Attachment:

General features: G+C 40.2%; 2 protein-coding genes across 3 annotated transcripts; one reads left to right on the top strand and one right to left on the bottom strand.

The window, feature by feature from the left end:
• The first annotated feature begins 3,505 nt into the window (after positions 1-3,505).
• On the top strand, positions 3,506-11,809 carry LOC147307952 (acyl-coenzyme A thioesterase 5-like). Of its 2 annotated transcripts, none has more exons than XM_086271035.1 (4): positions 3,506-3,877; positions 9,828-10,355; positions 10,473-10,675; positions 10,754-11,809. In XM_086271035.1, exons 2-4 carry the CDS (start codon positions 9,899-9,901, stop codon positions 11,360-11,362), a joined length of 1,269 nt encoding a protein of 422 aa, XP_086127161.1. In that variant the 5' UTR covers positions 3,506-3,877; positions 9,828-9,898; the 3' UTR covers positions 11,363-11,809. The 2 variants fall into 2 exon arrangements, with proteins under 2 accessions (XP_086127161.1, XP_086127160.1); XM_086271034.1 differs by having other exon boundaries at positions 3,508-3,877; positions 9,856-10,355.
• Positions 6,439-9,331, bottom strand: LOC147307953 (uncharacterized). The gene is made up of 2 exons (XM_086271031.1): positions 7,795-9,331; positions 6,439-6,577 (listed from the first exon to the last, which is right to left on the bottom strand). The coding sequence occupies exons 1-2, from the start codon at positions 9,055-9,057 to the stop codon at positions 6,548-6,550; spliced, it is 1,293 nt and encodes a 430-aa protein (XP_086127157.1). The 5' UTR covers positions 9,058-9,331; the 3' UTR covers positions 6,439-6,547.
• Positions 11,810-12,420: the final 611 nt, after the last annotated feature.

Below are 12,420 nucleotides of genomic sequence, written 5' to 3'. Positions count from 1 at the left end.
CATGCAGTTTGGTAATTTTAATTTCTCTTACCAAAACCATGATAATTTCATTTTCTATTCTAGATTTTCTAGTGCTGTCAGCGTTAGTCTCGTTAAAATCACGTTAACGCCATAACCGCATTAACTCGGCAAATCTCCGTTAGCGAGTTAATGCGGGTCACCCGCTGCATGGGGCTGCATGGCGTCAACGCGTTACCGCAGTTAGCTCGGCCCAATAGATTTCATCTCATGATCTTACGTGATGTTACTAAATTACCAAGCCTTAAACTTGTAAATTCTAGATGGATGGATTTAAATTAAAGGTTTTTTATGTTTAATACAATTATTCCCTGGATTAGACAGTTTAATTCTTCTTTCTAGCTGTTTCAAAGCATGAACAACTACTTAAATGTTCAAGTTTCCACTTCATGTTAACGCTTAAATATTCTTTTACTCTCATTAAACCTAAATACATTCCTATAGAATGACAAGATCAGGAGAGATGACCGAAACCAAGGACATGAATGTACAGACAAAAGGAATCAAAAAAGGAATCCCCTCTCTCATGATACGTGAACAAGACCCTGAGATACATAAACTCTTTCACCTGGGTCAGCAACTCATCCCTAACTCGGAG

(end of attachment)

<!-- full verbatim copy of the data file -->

General features: G+C 40.2%; 2 protein-coding genes across 3 annotated transcripts; one reads left to right on the top strand and one right to left on the bottom strand.

The window, feature by feature from the left end:
• The first annotated feature begins 3,505 nt into the window (after positions 1-3,505).
• On the top strand, positions 3,506-11,809 carry LOC147307952 (acyl-coenzyme A thioesterase 5-like). Of its 2 annotated transcripts, none has more exons than XM_086271035.1 (4): positions 3,506-3,877; positions 9,828-10,355; positions 10,473-10,675; positions 10,754-11,809. In XM_086271035.1, exons 2-4 carry the CDS (start codon positions 9,899-9,901, stop codon positions 11,360-11,362), a joined length of 1,269 nt encoding a protein of 422 aa, XP_086127161.1. In that variant the 5' UTR covers positions 3,506-3,877; positions 9,828-9,898; the 3' UTR covers positions 11,363-11,809. The 2 variants fall into 2 exon arrangements, with proteins under 2 accessions (XP_086127161.1, XP_086127160.1); XM_086271034.1 differs by having other exon boundaries at positions 3,508-3,877; positions 9,856-10,355.
• Positions 6,439-9,331, bottom strand: LOC147307953 (uncharacterized). The gene is made up of 2 exons (XM_086271031.1): positions 7,795-9,331; positions 6,439-6,577 (listed from the first exon to the last, which is right to left on the bottom strand). The coding sequence occupies exons 1-2, from the start codon at positions 9,055-9,057 to the stop codon at positions 6,548-6,550; spliced, it is 1,293 nt and encodes a 430-aa protein (XP_086127157.1). The 5' UTR covers positions 9,058-9,331; the 3' UTR covers positions 6,439-6,547.
• Positions 11,810-12,420: the final 611 nt, after the last annotated feature.

Below are 12,420 nucleotides of genomic sequence, written 5' to 3'. Positions count from 1 at the left end.
CATGCAGTTTGGTAATTTTAATTTCTCTTACCAAAACCATGATAATTTCATTTTCTATTCTAGATTTTCTAGTGCTGTCAGCGTTAGTCTCGTTAAAATCACGTTAACGCCATAACCGCATTAACTCGGCAAATCTCCGTTAGCGAGTTAATGCGGGTCACCCGCTGCATGGGGCTGCATGGCGTCAACGCGTTACCGCAGTTAGCTCGGCCCAATAGATTTCATCTCATGATCTTACGTGATGTTACTAAATTACCAAGCCTTAAACTTGTAAATTCTAGATGGATGGATTTAAATTAAAGGTTTTTTATGTTTAATACAATTATTCCCTGGATTAGACAGTTTAATTCTTCTTTCTAGCTGTTTCAAAGCATGAACAACTACTTAAATGTTCAAGTTTCCACTTCATGTTAACGCTTAAATATTCTTTTACTCTCATTAAACCTAAATACATTCCTATAGAATGACAAGATCAGGAGAGATGACCGAAACCAAGGACATGAATGTACAGACAAAAGGAATCAAAAAAGGAATCCCCTCTCTCATGATACGTGAACAAGACCCTGAGATACATAAACTCTTTCACCTGGGTCAGCAACTCATCCCTAACTCGGAG